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Harvey Weinstein Hollywood scandal shows the dark side of powerful men

The New York Times and New Yorker stories opened the floodgates for other women to present their accounts of how Harvey Weinstein allegedly harassed and/or assaulted them.
The New York Times and New Yorker stories opened the floodgates for other women to present their accounts of how Harvey Weinstein allegedly harassed and/or assaulted them. Getty Images

Over the past few weeks, movie mogul Harvey Weinstein has been called a lot of names from women he’s worked with in the past.

Canadian actress/filmmaker Sarah Polley called him a “festering pustule” in a New York Times op-ed, while talent manager Simone Sheffield has said he “looked and acted like a ‘big bully pig.’ ” And then there are women who simply refer to him as a “rapist.” They allege that he raped them, or sexually assaulted them, accusations he has denied as “patently false.”

The man who led an independent-film revolution in the ’90s, releasing such breakthrough Oscar-winning films as “Pulp Fiction,” “Good Will Hunting” and “Shakespeare in Love” through the Miramax distribution company he started with his brother, Bob, has had a lousy month.

It started when The New York Times dropped a lengthy piece in which Weinstein is accused of sexually harassing – and arranging numerous financial settlements – with his female employees as well as then-aspiring actress Rose McGowan (who later accused Weinstein of rape).

A few days later, The New Yorker followed up with a story written by journalist Ronan Farrow (Mia Farrow’s son), where he talked to other actresses (including Asia Argento – another woman who has accused Weinstein of rape – and Mira Sorvino) who say they have also had uncomfortable, inappropriate run-ins with the powerful Hollywood executive.

Weinstein tried to be apologetic after the news reports, announcing he’s going to work on himself. He issued a statement to the New York Times where he basically said his behavior was cool back in the ’60s and ’70s. In the New Yorker, a Weinstein spokesperson added, “Any allegations of non-consensual sex are unequivocally denied by Mr. Weinstein. Mr. Weinstein has further confirmed that there were never any acts of retaliation against any women for refusing his advances. Mr. Weinstein obviously can’t speak to anonymous allegations, but with respect to any women who have made allegations on the record, Mr. Weinstein believes that all of these relationships were consensual.”

But the stories opened the floodgates for other women to present their accounts of how Weinstein allegedly harassed and/or assaulted them. A-Listers Gwyneth Paltrow and Angelina Jolie have both copped to having awkward encounters with the man.

Actress/model Cara Delevingne went to Instagram to tell the time Weinstein wanted to have a threesome with her and another girl. Kate Beckinsale also took to Instagram to recall when Weinstein allegedly tried to get her drunk at 17. British actress Lysette Anthony said he raped her in her own house. It just goes on and on and on.

While all these accounts have been upsetting and unsettling to read, it isn’t that shocking to anyone who has covered the movie industry. Peter Biskind’s 2004 book “Down and Dirty Pictures: Miramax, Sundance and the Rise of Independent Film” already laid out how much of a bullying, despicable menace Weinstein has been in Hollywood – getting into fights with reporters and rival execs, verbally abusing and firing employees, throwing Nathan Lane up against a wall. After hearing all of that, I just assumed he has tried to have his way with starlets now and again.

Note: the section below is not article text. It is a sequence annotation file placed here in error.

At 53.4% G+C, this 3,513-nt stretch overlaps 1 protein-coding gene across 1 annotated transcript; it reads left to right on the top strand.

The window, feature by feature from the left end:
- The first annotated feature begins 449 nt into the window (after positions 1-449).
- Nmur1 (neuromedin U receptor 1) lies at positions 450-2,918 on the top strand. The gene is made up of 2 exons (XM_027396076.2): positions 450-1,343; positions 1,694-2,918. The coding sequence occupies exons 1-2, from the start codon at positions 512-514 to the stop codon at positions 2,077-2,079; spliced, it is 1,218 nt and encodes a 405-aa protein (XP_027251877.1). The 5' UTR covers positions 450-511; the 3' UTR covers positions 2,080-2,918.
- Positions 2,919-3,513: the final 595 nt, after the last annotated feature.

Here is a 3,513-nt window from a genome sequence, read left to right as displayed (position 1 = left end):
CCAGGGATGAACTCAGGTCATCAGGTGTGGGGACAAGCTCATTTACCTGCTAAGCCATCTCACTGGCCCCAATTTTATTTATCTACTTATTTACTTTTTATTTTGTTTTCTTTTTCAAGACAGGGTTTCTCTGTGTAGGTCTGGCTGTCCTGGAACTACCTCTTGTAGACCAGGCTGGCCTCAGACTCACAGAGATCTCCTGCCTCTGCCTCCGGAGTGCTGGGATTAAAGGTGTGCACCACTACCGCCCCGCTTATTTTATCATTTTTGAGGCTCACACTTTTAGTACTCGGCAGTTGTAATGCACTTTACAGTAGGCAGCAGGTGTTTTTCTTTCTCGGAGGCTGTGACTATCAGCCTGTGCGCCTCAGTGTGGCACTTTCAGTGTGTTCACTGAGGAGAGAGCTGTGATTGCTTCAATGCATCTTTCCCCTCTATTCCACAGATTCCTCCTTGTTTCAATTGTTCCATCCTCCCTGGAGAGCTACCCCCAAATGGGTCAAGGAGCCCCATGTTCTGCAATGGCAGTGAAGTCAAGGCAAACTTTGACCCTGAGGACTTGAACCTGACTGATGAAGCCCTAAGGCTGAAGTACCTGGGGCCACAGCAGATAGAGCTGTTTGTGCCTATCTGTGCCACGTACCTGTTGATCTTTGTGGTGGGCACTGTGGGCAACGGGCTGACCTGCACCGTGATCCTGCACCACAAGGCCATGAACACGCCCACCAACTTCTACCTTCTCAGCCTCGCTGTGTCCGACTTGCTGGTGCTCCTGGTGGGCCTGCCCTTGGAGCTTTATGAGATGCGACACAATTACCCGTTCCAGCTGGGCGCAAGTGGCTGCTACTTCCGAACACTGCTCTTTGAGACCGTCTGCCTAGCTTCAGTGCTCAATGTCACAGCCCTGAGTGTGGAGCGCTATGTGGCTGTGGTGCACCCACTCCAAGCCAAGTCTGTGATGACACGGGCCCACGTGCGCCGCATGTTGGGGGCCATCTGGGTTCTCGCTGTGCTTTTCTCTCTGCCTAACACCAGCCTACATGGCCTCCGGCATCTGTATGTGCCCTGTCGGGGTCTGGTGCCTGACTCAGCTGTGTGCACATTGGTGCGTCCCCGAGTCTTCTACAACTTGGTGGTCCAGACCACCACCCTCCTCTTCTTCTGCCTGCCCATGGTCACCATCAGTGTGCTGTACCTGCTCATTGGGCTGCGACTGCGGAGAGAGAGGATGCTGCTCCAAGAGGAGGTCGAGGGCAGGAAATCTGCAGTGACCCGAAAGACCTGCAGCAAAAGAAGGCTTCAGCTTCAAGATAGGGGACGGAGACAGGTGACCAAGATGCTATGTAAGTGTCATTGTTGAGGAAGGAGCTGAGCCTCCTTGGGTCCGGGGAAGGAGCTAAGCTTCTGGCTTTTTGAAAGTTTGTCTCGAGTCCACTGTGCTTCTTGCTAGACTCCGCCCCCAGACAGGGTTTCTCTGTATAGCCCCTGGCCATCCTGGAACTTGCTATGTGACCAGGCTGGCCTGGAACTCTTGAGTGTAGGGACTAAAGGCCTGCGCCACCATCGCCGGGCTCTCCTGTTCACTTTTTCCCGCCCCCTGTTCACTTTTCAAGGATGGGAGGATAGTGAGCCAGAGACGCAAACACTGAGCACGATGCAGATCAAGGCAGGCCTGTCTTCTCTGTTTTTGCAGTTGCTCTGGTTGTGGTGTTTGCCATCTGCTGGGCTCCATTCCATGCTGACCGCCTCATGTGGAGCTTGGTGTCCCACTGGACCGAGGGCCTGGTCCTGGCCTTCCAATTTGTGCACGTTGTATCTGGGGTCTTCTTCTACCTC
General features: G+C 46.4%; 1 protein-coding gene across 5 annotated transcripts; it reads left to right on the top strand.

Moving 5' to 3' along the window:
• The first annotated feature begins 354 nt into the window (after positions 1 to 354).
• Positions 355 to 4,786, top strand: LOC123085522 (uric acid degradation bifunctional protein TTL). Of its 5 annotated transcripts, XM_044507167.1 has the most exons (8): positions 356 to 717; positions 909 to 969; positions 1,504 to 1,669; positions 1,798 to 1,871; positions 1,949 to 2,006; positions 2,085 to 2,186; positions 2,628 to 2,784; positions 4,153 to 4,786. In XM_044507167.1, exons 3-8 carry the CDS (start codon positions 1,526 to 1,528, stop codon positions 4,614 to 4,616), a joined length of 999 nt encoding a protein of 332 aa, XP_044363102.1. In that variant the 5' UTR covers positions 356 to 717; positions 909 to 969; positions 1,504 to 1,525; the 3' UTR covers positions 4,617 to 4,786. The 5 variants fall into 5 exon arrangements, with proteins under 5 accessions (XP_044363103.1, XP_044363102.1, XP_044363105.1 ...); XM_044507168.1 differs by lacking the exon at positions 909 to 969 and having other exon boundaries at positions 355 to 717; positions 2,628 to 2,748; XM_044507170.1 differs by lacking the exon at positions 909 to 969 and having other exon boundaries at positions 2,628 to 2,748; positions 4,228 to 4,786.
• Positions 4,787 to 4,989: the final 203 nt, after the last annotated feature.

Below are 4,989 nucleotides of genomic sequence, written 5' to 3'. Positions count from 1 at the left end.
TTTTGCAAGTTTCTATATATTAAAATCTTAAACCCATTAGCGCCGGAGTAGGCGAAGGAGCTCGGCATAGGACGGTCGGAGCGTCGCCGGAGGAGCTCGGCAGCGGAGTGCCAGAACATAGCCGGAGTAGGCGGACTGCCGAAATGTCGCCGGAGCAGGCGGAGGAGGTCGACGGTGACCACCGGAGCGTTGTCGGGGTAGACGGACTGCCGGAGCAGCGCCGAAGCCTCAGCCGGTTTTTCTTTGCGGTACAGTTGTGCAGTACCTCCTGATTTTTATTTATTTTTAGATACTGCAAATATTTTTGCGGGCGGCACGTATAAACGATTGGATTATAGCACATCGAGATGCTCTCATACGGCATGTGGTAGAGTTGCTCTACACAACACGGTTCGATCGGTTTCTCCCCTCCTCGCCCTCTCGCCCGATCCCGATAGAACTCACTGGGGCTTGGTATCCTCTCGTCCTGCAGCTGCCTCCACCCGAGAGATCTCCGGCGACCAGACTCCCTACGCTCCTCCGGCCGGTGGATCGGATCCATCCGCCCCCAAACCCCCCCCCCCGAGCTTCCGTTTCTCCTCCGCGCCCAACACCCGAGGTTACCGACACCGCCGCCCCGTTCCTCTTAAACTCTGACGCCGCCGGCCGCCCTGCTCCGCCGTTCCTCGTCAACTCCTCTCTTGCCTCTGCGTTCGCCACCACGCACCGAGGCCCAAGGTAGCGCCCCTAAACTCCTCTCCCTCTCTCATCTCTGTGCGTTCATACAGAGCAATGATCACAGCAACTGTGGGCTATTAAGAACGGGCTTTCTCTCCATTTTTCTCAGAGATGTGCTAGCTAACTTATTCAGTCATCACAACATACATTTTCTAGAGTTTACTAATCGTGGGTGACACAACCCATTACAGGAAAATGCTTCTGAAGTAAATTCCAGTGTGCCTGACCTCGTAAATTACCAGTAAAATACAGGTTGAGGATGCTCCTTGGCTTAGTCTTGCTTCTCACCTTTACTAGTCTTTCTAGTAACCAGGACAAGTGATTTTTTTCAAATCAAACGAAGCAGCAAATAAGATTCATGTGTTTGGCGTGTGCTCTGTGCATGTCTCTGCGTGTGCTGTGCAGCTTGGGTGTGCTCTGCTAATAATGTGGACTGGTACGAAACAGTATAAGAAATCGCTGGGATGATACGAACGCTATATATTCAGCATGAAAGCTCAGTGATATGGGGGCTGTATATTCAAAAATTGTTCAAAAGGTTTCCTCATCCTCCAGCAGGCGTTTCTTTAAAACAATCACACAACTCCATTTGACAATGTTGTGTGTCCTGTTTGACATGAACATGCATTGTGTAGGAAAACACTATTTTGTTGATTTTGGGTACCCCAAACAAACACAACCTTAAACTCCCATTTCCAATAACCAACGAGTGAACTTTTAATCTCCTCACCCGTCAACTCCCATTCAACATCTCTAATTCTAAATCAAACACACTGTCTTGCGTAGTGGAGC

He has since seen his career tumble, and his wife announced she was leaving him. He was fired by The Weinstein Company, the movie studio he co-founded, and was expelled from the Academy of Motion Picture Arts & Sciences, among other punishments.

But even though he has been properly disgraced publicly, his reign of Tinseltown terror is yet another reminder how 1) power controls everything and 2) old white men ruin everything. Weinstein is just the latest master-of-the-universe who thought he could go to his grave doing whatever he wanted to whomever he wanted. Fox News founder Roger Ailes almost did it, but many women stepped up and accused him of being a lecherous boss before he passed away earlier this year.

Men like Weinstein, Ailes, Fox News’ Bill O’Reilly and Bill Cosby (who is black, but c’mon – he’s always acted like an old, white man) are finally being called out for their years – nay, decades – of predatory lasciviousness. And while it’s long overdue, it also shows how sexual harassment is still something both women and men continue to deal with in our culture. (Shout-out to Terry Crews and James Van Der Beek, who said they’ve also been sexually harassed by producers.)

Earlier this week, the “#MeToo” hashtag had many people on social media – and more high-profile celebrities – recalling all the times they’ve ever been groped, hit on, raped or straight-up degraded by someone – and yet, they didn’t speak up about it at the time.

More people, whether they are victims or decent folk who are tired of seeing others scarred or disrespected, should keep on pointing the finger at these power-mad pervs, hopefully keeping more power-mad pervs from misbehaving in the future. And for those who don’t understand why anyone wouldn’t report on being sexually assaulted, just remember that our current president was caught on tape saying he’s so powerful, he can grab women by their genitals and get away with it – and he still got elected.

So, let’s all pray that more men get singled out for their indecent behavior – old, white or otherwise – before they ruin everything.

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